OPB today announced that KMHD, a member-supported jazz radio station operated by OPB in partnership with Mt. Hood Community College, is one of five nonprofit jazz radio stations in the country to receive a grant from the Doris Duke Charitable Foundation (DDCF) to participate in a new collaborative Jazz Media Lab program.

The mission of the DDCF is to improve the quality of people’s lives through grants supporting the performing arts, environmental conservation, medical research and child well-being, and through preservation of the cultural and environmental legacy of Doris Duke’s properties.

The DDCF’s new Jazz Media Lab program aims to strengthen jazz radio and its engagement with artists and diverse audiences across the country. It was created to bolster the individual strength of each jazz radio station and their collective resilience as essential players in the jazz ecosystem.

KMHD will receive a grant of up to $275,000 over three years to participate in the program.

The grant supports KMHD’s involvement in the Jazz Media Lab collective and supplies it with core support and innovation capital. The Jazz Media Lab will provide KMHD with a peer network, support system and contracted resource team for exploring and advancing strategies to diversify its listening base, invest in new media opportunities, engage with venues and community organizations, and build upon its meaningful relationships with local jazz artists.

For the last 37 years, KMHD has been a staple of the Northwest music ecosystem, showcasing jazz without boundaries. A community-supported resource, KMHD discovers new voices and talent; searches for the lost treasures of jazz, and champions jazz performances and education to ensure that this uniquely American art form continues to thrive in our region. KMHD reaches jazz fans across the country and internationally, streaming online 24/7 at kmhd.org and on radio at 89.1 FM in the Portland area.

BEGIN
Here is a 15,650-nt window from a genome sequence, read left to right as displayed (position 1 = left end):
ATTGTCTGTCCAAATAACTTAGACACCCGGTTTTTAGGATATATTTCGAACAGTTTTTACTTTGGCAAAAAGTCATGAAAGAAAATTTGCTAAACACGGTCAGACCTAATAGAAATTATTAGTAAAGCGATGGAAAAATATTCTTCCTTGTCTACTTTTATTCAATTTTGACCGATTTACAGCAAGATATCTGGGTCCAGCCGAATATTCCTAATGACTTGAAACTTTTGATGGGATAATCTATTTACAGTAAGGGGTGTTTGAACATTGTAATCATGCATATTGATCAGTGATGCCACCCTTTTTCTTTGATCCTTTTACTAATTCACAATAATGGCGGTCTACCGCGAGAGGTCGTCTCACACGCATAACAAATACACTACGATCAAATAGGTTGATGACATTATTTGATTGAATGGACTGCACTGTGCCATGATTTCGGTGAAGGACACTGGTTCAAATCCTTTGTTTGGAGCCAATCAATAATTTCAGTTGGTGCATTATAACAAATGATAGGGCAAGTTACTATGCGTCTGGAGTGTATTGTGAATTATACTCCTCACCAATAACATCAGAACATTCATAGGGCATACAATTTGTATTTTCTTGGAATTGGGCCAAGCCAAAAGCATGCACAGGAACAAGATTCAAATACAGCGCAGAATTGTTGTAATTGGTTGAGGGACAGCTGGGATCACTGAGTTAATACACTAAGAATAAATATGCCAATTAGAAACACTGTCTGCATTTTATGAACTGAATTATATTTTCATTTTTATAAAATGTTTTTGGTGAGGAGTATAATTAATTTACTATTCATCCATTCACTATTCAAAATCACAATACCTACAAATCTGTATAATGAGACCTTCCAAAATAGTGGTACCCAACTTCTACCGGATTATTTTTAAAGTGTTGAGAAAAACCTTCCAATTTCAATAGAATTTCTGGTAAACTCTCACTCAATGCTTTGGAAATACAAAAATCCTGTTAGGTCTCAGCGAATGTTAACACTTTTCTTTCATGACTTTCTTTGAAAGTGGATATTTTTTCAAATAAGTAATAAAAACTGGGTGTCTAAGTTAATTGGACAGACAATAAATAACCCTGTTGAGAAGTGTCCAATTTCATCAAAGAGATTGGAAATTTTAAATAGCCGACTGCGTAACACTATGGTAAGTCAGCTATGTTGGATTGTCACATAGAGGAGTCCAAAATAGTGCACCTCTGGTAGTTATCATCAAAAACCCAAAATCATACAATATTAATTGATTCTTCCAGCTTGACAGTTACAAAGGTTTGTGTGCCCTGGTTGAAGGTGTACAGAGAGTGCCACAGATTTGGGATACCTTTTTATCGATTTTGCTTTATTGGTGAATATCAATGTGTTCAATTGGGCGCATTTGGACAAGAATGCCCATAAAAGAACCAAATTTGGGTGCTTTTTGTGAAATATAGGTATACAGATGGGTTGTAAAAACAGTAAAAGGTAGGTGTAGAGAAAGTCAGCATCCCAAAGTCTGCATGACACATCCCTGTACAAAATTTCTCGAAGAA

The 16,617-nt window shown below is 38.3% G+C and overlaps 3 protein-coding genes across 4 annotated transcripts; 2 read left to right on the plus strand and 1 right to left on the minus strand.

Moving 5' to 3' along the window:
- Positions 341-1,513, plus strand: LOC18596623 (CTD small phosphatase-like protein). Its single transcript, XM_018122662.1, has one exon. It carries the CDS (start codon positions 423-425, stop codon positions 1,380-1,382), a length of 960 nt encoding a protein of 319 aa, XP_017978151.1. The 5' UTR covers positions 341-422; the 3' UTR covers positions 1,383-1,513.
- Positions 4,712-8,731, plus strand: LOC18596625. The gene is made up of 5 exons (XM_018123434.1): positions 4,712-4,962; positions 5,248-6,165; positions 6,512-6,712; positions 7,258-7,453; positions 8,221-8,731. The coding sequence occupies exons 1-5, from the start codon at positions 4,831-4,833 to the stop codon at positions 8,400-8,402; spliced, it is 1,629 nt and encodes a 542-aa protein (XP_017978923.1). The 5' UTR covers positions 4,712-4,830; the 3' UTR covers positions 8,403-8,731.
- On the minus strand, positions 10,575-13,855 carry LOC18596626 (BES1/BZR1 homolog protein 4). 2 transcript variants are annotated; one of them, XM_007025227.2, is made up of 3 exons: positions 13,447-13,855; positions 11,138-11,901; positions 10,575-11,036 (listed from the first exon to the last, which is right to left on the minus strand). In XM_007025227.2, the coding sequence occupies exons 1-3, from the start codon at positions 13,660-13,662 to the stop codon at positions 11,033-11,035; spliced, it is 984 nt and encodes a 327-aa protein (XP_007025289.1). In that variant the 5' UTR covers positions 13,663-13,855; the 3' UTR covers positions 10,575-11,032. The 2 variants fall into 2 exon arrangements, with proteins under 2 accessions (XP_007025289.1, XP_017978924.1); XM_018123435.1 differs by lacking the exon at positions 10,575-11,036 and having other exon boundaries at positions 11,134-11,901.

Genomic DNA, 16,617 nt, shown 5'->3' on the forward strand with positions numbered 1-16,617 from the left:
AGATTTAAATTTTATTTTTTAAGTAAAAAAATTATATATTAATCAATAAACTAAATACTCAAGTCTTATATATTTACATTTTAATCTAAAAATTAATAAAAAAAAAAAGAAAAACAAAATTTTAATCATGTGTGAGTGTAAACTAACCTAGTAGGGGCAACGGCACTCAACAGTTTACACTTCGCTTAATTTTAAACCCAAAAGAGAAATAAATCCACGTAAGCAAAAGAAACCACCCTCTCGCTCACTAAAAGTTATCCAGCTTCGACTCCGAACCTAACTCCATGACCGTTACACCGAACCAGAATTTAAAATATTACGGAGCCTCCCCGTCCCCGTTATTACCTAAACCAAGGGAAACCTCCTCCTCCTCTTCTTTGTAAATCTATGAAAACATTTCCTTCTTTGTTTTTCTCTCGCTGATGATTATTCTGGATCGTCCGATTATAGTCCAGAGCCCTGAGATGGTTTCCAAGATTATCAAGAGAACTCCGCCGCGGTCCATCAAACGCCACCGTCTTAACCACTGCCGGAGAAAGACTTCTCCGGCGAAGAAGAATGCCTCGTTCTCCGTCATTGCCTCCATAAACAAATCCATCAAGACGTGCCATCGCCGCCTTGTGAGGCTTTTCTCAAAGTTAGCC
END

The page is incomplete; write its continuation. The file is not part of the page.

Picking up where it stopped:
“This opportunity with the DDCF opens the door to exciting new possibilities for KMHD,” said Matt Fleeger, program director, KMHD. “The incredible resources and support we’ll receive from the Jazz Media Lab program can help us build upon KMHD’s strong public service. We look forward to exploring new opportunities to celebrate the rich history of recorded jazz and its related sub-genres with everyone in our region.”

“We’re thrilled to launch the Jazz Media Lab with this cohort of leaders in the field of jazz radio,” said Maurine Knighton, program director for the arts at DDCF. “Jazz radio plays an essential role in supporting the field of jazz, a vital art form with a rich history embedded in the fabric of this country and an exciting, evolving future. Each station selected for the program was exciting to us for different reasons. We were interested in KMHD for its skill at collaborating with and elevating local talent and venues, and at connecting Portland communities around the magic of jazz. These stations have always been critical partners to artists and venues, and never has that been truer than during the pandemic. As the largest national funder of jazz, this program is a pivotal piece of our greater commitment to helping ensure the sustained vibrancy of the field.”

In addition to KMHD, other participating stations in the Jazz Media Lab program include KNKX (Pacific Public Media) in Tacoma/Seattle, Wash., KUVO (Rocky Mountain Public Media) in Denver, Colo., WBGO (Newark Public Radio) in Newark, N.J. and WRTI (Temple University) in Philadelphia, Pa.

Along with funding support from the DDCF, KMHD will receive access to resources that will strengthen its organizational and financial capacity. Among these resources are monthly virtual professional development sessions; executive coaching; learning and evaluation tools; coordination with national service organizations that can provide additional technical and research support; individual station financial and audience assessments; connections with artists and industry leaders; and access to audience development resources and expertise.